Wednesday, August 09, 2006 gets Web 2.0

I was surfing the news websites at lunch today when I noticed that appears to have caught the Web 2.0 bug. For an example news story that shows the new features of their website, check out the Carjacked cabbie's death 'unbelievable' story (Warning: this story deals wtih death and criminal activity).

The first thing I noticed was a Google maps mashup that showed the location of the events documented. This is a brilliant use of the web's graphical ability to add information to an online story that is missing from its print counterpart. This is especially important as the original story was sourced from AAP - which will also be selling it to News' competitors.

Zooming out on the map I worked out that the crime took place in a part of Melbourne that is close to the location of some of my family. This is something I would never have guessed from the suburb names alone and adds value to the story that I might not have received from other news websites (or their RSS feed).

The other nice feature that News have included, is a box at the bottom of the story to allow readers to submit the story to one of three major news and link collation sites. This helps boost their readership numbers, and adds potentially higher value to advertisers as it promotes the global 'reach' of the brand.

The Fairfax guys running are no slouches in the web design arena, but I suspect that the News Limited approach is also inspired by the boss's thoughts about the web:
“To find something comparable, you have to go back 500 years to the printing press, the birth of mass media – which, incidentally, is what really destroyed the old world of kings and aristocracies. Technology is shifting power away from the editors, the publishers, the establishment, the media elite. Now it's the people who are taking control.”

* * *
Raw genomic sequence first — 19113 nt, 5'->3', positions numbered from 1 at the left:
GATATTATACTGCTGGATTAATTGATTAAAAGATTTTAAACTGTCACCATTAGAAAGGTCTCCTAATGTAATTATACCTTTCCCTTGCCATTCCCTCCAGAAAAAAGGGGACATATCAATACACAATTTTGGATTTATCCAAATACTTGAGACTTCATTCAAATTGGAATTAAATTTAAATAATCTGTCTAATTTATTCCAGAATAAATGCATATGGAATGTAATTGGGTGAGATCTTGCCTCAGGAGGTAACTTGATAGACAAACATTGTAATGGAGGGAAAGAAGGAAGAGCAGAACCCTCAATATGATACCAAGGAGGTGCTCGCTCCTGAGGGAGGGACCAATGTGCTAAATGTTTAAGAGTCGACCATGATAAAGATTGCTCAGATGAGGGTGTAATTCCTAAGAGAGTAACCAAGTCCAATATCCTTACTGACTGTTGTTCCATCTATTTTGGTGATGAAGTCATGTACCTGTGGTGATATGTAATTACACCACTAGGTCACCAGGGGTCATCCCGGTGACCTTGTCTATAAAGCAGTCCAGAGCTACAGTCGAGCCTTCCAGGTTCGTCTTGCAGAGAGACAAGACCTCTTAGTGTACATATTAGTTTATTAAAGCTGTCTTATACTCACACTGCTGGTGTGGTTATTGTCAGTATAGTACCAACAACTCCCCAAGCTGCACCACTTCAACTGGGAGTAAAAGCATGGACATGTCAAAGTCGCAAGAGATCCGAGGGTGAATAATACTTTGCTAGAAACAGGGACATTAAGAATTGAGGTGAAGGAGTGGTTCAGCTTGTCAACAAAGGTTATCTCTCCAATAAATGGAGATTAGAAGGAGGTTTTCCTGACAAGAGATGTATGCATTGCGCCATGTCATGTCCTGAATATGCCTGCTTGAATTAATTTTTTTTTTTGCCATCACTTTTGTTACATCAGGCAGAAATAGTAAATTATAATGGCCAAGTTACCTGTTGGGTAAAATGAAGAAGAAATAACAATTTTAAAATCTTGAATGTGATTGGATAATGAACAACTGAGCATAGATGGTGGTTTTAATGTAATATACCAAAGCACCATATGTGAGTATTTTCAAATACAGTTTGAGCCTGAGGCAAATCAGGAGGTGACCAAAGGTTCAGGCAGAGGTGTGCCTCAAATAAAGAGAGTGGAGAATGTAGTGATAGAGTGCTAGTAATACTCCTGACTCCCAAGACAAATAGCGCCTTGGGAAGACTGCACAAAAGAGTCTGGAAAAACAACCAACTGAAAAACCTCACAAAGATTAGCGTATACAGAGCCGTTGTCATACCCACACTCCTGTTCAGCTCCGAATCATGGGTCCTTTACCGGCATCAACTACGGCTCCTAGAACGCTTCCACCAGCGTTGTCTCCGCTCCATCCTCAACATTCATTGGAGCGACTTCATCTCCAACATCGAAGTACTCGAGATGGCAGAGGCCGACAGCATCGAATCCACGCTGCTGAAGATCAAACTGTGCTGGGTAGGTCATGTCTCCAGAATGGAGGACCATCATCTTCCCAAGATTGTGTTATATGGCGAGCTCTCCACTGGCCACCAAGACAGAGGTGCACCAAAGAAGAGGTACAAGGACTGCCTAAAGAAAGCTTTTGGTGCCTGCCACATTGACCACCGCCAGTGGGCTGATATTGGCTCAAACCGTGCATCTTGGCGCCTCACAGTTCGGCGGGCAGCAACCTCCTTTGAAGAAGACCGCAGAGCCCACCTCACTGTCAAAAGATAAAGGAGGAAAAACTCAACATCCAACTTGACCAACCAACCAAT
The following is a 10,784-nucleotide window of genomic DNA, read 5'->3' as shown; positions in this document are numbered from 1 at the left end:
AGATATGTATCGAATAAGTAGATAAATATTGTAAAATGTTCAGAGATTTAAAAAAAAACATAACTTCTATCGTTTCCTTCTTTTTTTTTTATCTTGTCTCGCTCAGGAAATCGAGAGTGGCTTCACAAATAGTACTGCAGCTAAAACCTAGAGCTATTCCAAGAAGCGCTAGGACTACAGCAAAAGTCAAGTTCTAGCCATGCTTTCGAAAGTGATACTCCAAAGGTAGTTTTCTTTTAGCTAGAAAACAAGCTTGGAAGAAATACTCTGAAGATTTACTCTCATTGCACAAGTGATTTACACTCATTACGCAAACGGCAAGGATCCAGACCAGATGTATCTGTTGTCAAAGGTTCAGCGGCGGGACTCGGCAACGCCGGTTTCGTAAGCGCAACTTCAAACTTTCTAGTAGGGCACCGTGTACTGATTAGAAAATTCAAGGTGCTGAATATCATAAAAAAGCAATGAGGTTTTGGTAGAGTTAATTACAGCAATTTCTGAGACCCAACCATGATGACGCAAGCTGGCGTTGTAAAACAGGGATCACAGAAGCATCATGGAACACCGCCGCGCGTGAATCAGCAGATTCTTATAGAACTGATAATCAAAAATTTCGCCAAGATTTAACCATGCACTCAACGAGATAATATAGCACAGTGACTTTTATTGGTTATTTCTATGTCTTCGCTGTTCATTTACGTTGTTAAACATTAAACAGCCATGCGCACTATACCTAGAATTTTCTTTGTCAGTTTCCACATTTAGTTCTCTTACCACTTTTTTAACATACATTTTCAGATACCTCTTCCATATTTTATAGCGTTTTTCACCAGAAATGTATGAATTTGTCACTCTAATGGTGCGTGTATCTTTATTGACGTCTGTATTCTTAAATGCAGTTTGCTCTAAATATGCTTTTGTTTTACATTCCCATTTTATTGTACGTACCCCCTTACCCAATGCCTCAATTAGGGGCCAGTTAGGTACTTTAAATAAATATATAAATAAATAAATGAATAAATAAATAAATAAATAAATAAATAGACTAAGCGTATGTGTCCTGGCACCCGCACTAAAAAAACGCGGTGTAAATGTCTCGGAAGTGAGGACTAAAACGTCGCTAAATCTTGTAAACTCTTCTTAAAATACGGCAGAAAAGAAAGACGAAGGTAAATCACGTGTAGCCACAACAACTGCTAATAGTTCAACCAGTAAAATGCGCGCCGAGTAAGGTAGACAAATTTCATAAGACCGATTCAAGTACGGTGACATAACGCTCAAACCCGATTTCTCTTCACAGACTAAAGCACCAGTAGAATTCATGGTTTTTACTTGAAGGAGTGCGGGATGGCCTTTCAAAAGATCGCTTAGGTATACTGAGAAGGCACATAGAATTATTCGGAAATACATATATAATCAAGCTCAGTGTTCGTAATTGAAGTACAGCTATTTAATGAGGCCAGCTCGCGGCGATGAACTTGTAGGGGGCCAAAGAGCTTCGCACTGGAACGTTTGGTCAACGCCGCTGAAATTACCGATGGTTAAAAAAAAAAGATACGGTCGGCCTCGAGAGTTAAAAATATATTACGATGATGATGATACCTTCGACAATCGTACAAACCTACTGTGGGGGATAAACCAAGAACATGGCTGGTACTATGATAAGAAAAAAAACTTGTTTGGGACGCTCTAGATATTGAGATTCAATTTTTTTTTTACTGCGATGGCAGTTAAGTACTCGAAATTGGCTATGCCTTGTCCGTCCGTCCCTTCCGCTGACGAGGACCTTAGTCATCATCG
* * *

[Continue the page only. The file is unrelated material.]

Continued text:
Rupert Murdoch talking to Wired
EDIT: The News guys also have a nice 'Tools' feature on every page now, highlighting their commitment to both RSS feeds and getting user-generated content.


  1. It looks like (or at least its server) has suffered from a spate of sudden popularity and died (perhaps they were digged?). Hopefully it will be back soon, because I had some uses for it!

  2. *Technically* the folks at Fairfax used QuikMaps first and most likely contributed to it's lagging response in this story:

    I blogged about it here:

  3. Mike,

    I was going to blog about SMH's use of it myself. I noticed that they've taken to showing an image of the map in question, with a link to a "more interactive version" - that certainly helps reduce the load on (who seem to have gotten their act together anyway).